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Mahoning Valley Task Force completes first year with numerous checkpoints, arrests



Published: Mon, February 4, 2013 @ 12:03 a.m.

By Susan Tebben

stebben@vindy.com

CANFIELD

The Mahoning Valley OVI (operating vehicle impaired) Task Force is focusing on the positives as it goes into its second year conducting check points and traffic blitzes throughout the area.

“We’re keeping the roads safe and the reality is the majority of people don’t drink and drive,” said Scott Weamer, head of the task force and assistant chief of the Canfield Police Department.

The main goal of the task force, Weamer said, was to get citizens to make good decisions, not sneak up on them from a hidden spot. The task force distributes a press release before a traffic checkpoint or extra patrols are scheduled to be out to let people know the participants in the task force — from various local law-enforcement agencies with assistance from the Ohio State Highway Patrol — will be out.

“We want to be proactive, not reactive,” Weamer said. “The ironic thing is, if we are successful, we lose funding because the grants are based on the number of fatal crashes and other statistics like that.”

The traffic safety grants that the task force receives go to the areas where resources are most needed to stem the occurrence of fatal crashes, including those involving driving under the influence.

Through Sep. 30, 2012, which ended the fiscal year, the task force conducted 12 sobriety checkpoints, through which 6,840 vehicles passed. Of those, 33 people were arrested for OVI.

The grants have given the task force more room to conduct different kinds of checks. The newest method to the task force is the corridor blitz, when the officers choose one road and patrol it county line to county line. Most recently, they patrolled OH-224.

Saturation patrols and blitzes, are those in which officers pick a particular area and patrol it exclusively for four hours. Saturation patrols have made 1,506 stops with 44 OVI arrests, according to task-force statistics.

Other arrests, such as some for drug offenses, also have been made during the checkpoints and patrols, along with citations.

In comparison with the Mahoning Valley without the task force and the area with it, the statistics have shown a drop in the number of fatal accidents involving alcohol. For fiscal year 2011, when the task force had yet to be formed, the county had 25 fatal accidents, 11 of which were alcohol related. In fiscal 2012, 23 fatal accidents occurred, but only five were alcohol related, according to task-force statistics.

“That shows us that we are doing something right here,” Weamer said.

In the first quarter of fiscal 2013, Weamer said the task force is “on pace” with last year’s numbers, according to Weamer. The three checkpoints they’ve conducted this year have brought through 981 vehicles and resulted in eight OVI arrests.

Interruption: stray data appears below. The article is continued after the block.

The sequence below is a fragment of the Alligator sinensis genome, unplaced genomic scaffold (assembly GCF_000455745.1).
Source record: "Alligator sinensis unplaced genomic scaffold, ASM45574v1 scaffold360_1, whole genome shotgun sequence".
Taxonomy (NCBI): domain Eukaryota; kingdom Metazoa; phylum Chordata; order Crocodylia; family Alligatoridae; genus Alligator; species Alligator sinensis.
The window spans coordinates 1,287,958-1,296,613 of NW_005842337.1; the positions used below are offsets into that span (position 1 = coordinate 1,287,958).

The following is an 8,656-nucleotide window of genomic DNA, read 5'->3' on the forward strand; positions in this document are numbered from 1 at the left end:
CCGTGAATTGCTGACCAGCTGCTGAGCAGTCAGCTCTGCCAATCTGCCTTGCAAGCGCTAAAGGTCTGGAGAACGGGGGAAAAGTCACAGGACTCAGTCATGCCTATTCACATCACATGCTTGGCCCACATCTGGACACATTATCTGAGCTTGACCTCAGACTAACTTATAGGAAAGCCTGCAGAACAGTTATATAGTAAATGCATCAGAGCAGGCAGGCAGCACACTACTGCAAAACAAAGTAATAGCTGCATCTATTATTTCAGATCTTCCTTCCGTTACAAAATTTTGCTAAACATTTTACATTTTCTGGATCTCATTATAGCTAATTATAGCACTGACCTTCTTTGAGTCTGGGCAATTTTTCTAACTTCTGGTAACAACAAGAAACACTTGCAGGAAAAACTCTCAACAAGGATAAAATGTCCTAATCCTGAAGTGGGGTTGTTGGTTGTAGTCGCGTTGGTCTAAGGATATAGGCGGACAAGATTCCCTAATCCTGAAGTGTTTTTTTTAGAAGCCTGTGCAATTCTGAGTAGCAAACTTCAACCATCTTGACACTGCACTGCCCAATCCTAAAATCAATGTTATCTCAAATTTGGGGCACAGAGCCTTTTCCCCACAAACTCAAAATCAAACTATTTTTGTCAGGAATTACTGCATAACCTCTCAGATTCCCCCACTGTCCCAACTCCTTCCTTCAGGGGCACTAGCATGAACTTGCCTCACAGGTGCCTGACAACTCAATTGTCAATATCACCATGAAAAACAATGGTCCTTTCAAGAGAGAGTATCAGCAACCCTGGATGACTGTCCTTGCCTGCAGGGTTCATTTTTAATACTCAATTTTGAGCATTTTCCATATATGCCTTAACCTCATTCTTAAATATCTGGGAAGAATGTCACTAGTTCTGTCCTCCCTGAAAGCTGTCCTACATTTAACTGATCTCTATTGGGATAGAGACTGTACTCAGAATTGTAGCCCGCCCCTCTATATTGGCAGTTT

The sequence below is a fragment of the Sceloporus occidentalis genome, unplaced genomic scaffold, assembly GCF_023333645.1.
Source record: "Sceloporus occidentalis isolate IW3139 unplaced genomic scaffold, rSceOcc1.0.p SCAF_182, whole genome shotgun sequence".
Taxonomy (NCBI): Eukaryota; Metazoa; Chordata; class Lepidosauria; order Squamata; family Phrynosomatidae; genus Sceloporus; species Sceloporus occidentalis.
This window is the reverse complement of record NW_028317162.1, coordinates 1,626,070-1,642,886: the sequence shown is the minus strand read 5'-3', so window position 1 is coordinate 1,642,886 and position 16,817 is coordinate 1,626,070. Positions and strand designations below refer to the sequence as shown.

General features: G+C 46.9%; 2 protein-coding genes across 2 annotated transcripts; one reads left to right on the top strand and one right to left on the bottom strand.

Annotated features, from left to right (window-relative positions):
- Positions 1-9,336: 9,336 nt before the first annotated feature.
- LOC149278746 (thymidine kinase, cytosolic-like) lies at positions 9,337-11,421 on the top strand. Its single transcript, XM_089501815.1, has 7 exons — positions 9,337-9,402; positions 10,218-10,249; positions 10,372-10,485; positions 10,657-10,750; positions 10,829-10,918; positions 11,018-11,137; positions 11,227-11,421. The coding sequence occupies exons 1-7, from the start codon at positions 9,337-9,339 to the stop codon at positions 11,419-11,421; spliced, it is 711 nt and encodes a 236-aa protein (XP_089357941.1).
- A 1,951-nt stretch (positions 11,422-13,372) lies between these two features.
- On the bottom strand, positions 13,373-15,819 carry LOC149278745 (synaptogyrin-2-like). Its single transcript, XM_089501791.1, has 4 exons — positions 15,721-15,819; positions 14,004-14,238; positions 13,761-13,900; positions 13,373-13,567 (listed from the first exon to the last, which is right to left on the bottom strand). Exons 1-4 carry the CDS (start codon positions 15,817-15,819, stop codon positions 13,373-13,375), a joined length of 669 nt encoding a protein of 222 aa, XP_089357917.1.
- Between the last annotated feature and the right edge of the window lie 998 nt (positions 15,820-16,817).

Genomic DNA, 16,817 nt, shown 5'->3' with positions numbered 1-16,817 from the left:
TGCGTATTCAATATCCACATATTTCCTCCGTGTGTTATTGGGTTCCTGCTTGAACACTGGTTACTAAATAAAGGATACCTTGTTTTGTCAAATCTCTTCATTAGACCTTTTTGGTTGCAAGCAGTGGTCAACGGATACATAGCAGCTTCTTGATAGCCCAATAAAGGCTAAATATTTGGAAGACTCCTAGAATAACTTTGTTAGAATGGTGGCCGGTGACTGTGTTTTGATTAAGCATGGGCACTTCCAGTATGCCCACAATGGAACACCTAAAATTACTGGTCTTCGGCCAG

“The summer months, when people are back on the roads more, will catch us up,” Weamer said.

The task force is planning two checkpoints per month during the summer, and should have some help with a trailer for equipment that Weamer says the task force is in the process of obtaining.


Comments

1Photoman(1018 comments)posted 1 year, 10 months ago

Are "saturation patrols" posted in the paper before they occur? It would appear that the sobriety checkpoints aren't producing enough income so something new had to be initiated.

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2busyman(239 comments)posted 1 year, 10 months ago

I think this money would be better spent in the projects, oh I mean villages, to stop all the murders. Maybe some of these mothers should ban together and start Mothers Against Shot Up Children, MASUC. It is amazing how all all these check points are in the suburbs to get into the pockets of the middle class. In the inner city they call it a pat down. If the police were worried about getting shot in the burbs they might not stop as many. The constitutional bible huggers shoul take this one on. I think this is the biggest violation of civil rights there is. I can stop you and check to see if you have had one to many, but I cann't stop you to check and see it you are an AMERICAN CITIZEN?

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3busyman(239 comments)posted 1 year, 10 months ago

YBR! I have never had a OVI. I do not drink and drive. People talk about their civil rights being violated. Would not this fall under search and seisure number 5. That is all I meant. What about the teenagers that kill themselve while driving drunk. We spend a lot of money in the schools telling them not to drink and drive, but this has been going on forever. Read the stats. More driving deaths attributed by alcohol are single car hitting a stationary object. It is all bad stuff put police resources are needed elsewhere.

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4JoeDirt35(14 comments)posted 1 year, 10 months ago

What they need to do is outlaw the automobile! Everyone knows how dangerous driving under the influence is.........simple solution the people can not be trusted not to use drugs(alcohol being a drug) and drive.....SO OUTLAW THE AUTOMOBILE. The government should be responsible to provide transportaion, a public everyday free cab service,but only where our friends THE GOVERNMENT tell us it is necesary to go.This would solve this social ill.Thanks my big brother for caring about us.

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5JoeFromHubbard(1119 comments)posted 1 year, 10 months ago

> > 6,840 vehicles passed. Of those, 33 people were arrested for OVI. < <

That is a ZERO point Four Percent success rate.

Four tenths of one percent, for those of you in the city.

Abysmal rate of return on the money spent but of course it tax dollars which don't count.

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